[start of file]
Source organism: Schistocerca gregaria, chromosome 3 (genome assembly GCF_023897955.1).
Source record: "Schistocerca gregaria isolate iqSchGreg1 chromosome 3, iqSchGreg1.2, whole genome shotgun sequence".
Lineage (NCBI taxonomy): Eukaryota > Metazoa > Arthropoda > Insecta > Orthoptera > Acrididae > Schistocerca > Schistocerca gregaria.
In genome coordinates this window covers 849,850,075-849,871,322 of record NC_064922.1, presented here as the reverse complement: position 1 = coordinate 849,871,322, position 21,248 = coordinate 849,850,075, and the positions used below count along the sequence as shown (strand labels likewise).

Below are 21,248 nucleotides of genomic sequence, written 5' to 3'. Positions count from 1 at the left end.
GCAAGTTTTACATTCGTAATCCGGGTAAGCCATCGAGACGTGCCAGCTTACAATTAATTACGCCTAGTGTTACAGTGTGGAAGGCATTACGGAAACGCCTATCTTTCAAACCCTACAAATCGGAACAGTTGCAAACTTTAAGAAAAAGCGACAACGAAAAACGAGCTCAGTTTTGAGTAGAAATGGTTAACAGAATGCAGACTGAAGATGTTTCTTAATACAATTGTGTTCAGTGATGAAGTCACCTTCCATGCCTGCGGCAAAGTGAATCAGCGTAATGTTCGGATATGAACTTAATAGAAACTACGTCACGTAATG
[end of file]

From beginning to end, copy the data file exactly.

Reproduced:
Source organism: Schistocerca gregaria, chromosome 3 (genome assembly GCF_023897955.1).
Source record: "Schistocerca gregaria isolate iqSchGreg1 chromosome 3, iqSchGreg1.2, whole genome shotgun sequence".
Lineage (NCBI taxonomy): Eukaryota > Metazoa > Arthropoda > Insecta > Orthoptera > Acrididae > Schistocerca > Schistocerca gregaria.
In genome coordinates this window covers 849,850,075-849,871,322 of record NC_064922.1, presented here as the reverse complement: position 1 = coordinate 849,871,322, position 21,248 = coordinate 849,850,075, and the positions used below count along the sequence as shown (strand labels likewise).

Below are 21,248 nucleotides of genomic sequence, written 5' to 3'. Positions count from 1 at the left end.
GCAAGTTTTACATTCGTAATCCGGGTAAGCCATCGAGACGTGCCAGCTTACAATTAATTACGCCTAGTGTTACAGTGTGGAAGGCATTACGGAAACGCCTATCTTTCAAACCCTACAAATCGGAACAGTTGCAAACTTTAAGAAAAAGCGACAACGAAAAACGAGCTCAGTTTTGAGTAGAAATGGTTAACAGAATGCAGACTGAAGATGTTTCTTAATACAATTGTGTTCAGTGATGAAGTCACCTTCCATGCCTGCGGCAAAGTGAATCAGCGTAATGTTCGGATATGAACTTAATAGAAACTACGTCACGTAATG